Fráncia Márquez awarded ‘Green Nobel Prize’ for environmental activism against illegal gold mining

By Sophie Foggin April 26, 2018
Francia Marquez Green Nobel Prize Colombia Illegal Mining

Image courtesy of @FranciaMarquezMina: Facebook.

A 35-year-old woman from the Caucano department of La Toma has been awarded the Goldman Environmental Prize for her activism against illegal gold mining and continued efforts to protect the environment.

Known as the ‘Green Nobel Prize’, the 2018 winner of the award for Central and South America is Fráncia Márquez, who led a 350-kilometre march, involving 130 women and young people, all the way from the Amazon to Bogotá. The journey, during which the group of protestors were deemed “a threat to national security” took 10 days and involved crossing various different terrains.

Environmental activism runs in Fráncia’s blood. From a young age, the young Afro-Colombian was consistently involved in various social projects within her local community. Notably, at the age of 15, she took part in a campaign to avoid the diversion of the River Ovejas towards a dam that had already caused negative environmental impacts. The project to divert the river was successfully cancelled, leaving Fráncia feeling empowered at the fact she had been able to make a difference to the environmental development of her region. Her passion evolved into a desire to pursue a career in protecting the environment, leading Fráncia to study law, a degree that she is currently in the process of completing.

Speaking to the BBC, Fráncia stressed the lack of State presence in her home department of La Toma. This, combined with the environmental consequences of illegal mining, leave the local population in a very precarious situation. “In regions like mine, people don’t have access to drinking water…children don’t have access to good quality education…people have been displaced by the armed conflict…people live very badly,” she explained.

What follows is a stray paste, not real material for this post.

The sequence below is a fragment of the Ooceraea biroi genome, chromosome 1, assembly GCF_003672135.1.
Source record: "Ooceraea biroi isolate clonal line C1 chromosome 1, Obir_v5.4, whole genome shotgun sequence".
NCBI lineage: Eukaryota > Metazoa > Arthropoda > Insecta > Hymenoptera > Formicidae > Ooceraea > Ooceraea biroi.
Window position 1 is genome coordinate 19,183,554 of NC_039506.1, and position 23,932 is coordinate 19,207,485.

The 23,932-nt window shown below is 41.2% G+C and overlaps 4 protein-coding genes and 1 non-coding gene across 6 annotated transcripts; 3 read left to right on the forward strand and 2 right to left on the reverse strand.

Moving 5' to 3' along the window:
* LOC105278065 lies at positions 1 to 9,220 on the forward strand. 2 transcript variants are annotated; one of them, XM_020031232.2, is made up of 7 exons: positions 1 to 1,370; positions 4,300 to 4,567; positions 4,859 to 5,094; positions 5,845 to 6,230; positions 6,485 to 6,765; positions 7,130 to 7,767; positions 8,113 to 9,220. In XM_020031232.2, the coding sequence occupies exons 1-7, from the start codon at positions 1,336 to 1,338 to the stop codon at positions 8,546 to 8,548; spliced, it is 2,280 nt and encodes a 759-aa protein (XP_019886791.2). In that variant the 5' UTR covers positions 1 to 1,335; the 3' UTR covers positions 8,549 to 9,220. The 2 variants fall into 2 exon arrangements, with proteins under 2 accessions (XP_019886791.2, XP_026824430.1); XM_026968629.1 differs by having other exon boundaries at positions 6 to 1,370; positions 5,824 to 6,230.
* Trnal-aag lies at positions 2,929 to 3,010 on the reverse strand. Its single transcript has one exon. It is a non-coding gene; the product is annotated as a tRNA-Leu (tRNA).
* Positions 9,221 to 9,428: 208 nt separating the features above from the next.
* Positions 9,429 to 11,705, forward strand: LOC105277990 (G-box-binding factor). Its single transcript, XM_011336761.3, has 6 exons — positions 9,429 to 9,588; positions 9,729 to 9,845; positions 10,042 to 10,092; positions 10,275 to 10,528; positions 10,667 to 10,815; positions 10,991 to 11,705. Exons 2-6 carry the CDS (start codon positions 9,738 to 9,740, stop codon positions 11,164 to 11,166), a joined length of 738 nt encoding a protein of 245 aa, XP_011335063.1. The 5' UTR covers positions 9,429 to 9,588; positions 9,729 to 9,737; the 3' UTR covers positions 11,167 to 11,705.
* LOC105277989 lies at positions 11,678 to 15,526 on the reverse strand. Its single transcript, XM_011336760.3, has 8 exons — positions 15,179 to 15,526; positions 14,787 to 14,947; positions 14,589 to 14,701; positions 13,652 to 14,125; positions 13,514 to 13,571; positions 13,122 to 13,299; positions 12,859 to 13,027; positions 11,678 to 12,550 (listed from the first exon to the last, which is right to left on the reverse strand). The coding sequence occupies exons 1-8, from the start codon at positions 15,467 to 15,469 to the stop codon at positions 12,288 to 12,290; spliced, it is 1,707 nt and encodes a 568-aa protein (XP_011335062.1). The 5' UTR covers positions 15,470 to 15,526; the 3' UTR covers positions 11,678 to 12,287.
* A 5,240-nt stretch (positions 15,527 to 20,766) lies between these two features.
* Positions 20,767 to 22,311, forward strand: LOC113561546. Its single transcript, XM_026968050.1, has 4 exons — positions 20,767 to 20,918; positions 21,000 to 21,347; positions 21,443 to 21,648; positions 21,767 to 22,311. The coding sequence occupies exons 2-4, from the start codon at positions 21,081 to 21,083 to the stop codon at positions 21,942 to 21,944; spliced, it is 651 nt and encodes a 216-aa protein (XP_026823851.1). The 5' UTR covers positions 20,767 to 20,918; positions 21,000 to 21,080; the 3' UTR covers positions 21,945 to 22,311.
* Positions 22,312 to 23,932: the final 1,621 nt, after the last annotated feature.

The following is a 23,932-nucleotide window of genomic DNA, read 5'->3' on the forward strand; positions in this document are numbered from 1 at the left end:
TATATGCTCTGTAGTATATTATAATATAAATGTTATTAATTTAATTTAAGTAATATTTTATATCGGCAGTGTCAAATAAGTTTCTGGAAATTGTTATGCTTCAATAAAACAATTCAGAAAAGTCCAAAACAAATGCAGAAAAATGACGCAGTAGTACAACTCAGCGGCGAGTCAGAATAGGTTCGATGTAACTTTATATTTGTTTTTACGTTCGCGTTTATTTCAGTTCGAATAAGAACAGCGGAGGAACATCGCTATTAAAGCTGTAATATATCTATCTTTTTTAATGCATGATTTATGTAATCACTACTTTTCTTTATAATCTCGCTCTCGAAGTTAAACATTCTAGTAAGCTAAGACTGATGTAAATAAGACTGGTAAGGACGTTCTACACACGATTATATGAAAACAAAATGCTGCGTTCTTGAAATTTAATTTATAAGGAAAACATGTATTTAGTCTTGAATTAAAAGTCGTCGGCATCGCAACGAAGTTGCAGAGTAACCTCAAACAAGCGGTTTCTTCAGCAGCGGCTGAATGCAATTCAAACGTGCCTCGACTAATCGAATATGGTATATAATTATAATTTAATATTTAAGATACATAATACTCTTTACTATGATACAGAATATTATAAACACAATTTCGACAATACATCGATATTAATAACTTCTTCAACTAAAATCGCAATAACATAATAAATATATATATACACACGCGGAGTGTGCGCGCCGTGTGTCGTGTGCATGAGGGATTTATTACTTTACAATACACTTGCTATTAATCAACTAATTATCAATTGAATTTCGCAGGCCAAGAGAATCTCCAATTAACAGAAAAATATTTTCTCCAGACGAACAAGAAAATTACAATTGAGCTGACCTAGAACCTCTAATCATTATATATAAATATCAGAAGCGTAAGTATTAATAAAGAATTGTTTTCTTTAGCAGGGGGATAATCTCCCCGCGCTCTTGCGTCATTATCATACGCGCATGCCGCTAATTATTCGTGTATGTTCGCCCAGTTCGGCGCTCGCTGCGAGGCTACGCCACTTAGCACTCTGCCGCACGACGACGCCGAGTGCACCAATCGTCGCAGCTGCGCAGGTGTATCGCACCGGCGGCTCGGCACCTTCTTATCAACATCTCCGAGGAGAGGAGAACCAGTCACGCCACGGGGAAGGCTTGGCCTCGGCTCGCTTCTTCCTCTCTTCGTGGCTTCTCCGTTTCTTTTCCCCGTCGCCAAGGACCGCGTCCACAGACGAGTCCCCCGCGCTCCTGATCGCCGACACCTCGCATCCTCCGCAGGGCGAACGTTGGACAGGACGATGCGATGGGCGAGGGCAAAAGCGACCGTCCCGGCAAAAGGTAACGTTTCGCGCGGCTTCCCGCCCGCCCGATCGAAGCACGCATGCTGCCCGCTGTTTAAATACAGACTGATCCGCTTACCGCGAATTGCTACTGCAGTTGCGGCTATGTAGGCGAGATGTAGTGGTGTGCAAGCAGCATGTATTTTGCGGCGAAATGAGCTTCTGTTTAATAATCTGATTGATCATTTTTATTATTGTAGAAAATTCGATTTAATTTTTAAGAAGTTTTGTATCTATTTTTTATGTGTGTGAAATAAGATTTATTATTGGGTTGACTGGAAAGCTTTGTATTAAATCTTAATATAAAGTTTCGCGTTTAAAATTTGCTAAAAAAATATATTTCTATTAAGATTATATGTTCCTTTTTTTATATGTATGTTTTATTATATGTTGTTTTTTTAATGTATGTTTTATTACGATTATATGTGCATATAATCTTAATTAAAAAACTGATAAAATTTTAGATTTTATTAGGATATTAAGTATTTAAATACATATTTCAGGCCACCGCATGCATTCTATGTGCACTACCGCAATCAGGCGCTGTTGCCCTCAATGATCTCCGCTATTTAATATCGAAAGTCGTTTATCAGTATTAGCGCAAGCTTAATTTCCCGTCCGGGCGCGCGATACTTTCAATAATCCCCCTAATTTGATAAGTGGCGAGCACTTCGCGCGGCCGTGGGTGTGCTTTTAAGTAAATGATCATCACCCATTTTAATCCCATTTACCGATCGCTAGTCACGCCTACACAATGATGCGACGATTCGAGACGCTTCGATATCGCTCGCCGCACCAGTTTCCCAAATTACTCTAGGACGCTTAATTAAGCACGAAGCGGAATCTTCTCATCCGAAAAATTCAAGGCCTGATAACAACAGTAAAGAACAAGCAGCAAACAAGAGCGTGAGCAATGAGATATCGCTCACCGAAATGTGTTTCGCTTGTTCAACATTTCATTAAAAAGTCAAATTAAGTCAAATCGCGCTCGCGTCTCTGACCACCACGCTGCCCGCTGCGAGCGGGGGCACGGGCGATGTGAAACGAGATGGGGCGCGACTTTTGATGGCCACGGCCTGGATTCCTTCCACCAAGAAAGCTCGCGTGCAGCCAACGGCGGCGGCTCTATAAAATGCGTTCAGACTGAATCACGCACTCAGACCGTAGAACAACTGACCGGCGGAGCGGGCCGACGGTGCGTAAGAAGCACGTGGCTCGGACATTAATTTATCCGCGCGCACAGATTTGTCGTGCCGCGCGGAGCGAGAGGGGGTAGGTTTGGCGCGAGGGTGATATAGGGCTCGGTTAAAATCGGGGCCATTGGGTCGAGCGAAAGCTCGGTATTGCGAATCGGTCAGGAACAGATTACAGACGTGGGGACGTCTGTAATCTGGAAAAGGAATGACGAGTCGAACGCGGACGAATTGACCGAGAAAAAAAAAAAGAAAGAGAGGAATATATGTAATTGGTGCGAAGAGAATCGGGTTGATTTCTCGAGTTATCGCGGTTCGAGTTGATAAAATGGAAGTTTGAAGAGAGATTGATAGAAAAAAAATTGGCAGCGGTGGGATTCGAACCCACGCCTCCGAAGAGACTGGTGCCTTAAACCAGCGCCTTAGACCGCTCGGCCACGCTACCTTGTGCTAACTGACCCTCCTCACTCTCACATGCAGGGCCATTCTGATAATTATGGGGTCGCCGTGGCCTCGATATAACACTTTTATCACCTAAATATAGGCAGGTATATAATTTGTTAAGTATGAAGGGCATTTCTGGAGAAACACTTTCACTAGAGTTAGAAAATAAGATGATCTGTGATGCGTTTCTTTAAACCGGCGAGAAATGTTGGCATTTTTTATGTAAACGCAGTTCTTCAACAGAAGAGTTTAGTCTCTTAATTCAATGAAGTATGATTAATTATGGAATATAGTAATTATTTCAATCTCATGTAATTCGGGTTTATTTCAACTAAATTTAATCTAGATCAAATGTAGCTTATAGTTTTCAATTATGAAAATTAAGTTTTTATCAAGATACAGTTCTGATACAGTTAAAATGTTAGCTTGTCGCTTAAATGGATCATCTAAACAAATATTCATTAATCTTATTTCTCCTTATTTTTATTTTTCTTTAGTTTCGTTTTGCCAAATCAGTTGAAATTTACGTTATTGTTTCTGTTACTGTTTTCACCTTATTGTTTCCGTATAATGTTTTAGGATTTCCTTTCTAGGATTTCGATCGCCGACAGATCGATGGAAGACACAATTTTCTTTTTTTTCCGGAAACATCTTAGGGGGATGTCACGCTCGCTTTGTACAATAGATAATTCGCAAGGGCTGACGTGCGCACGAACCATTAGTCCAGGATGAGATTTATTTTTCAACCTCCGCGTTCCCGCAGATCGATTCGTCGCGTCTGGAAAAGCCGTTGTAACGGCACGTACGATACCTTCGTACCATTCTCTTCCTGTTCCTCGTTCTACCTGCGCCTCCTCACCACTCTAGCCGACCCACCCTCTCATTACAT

In Colombia, 80% of gold is mined illegally. This sort of mining has various disastrous consequences for the environment, including deforestation and the contamination of rivers with dangerous chemical by-products, such as cyanide and mercury. For instance, a recent study conducted by Bogotá’s Universidad Externado found that up to 80% of Colombia’s rivers have been contaminated with mercury, and at least 10 important rivers are on the verge of disappearing, according to the Fiscalía.

In addition to the damage brought about by illegal gold mining, Fráncia has also stressed the destruction caused by legal miners, who use diggers that are also culprits of environmental damage. “They don’t know how to take care of the environment, which is a fundamental human right in Colombia”, she told the BBC. The devastation caused by state-driven mining affects the biodiversity of Colombia’s wetlands, forests and even protected areas.

*Related article*: “Fish in the Cauca River face an environmental crisis”

However, Fráncia’s activism has come at a price for her family, who have been repeatedly threatened by paramilitaries, who accuse her of “opposing development”. As a result of the threats, Fráncia has been forced to flee her home town and move to the city of Cali.

“In the name of this [so-called] ‘development’, they enslaved my community, in the name of this ‘development’ we have lived in impoverished conditions”, she explained to the BBC. Nevertheless, these threats have not dissuaded Fráncia from pursuing what she believes in, no matter what price she has to pay: “we have decided to fight to defend this region, which sometimes means risking even your own life”.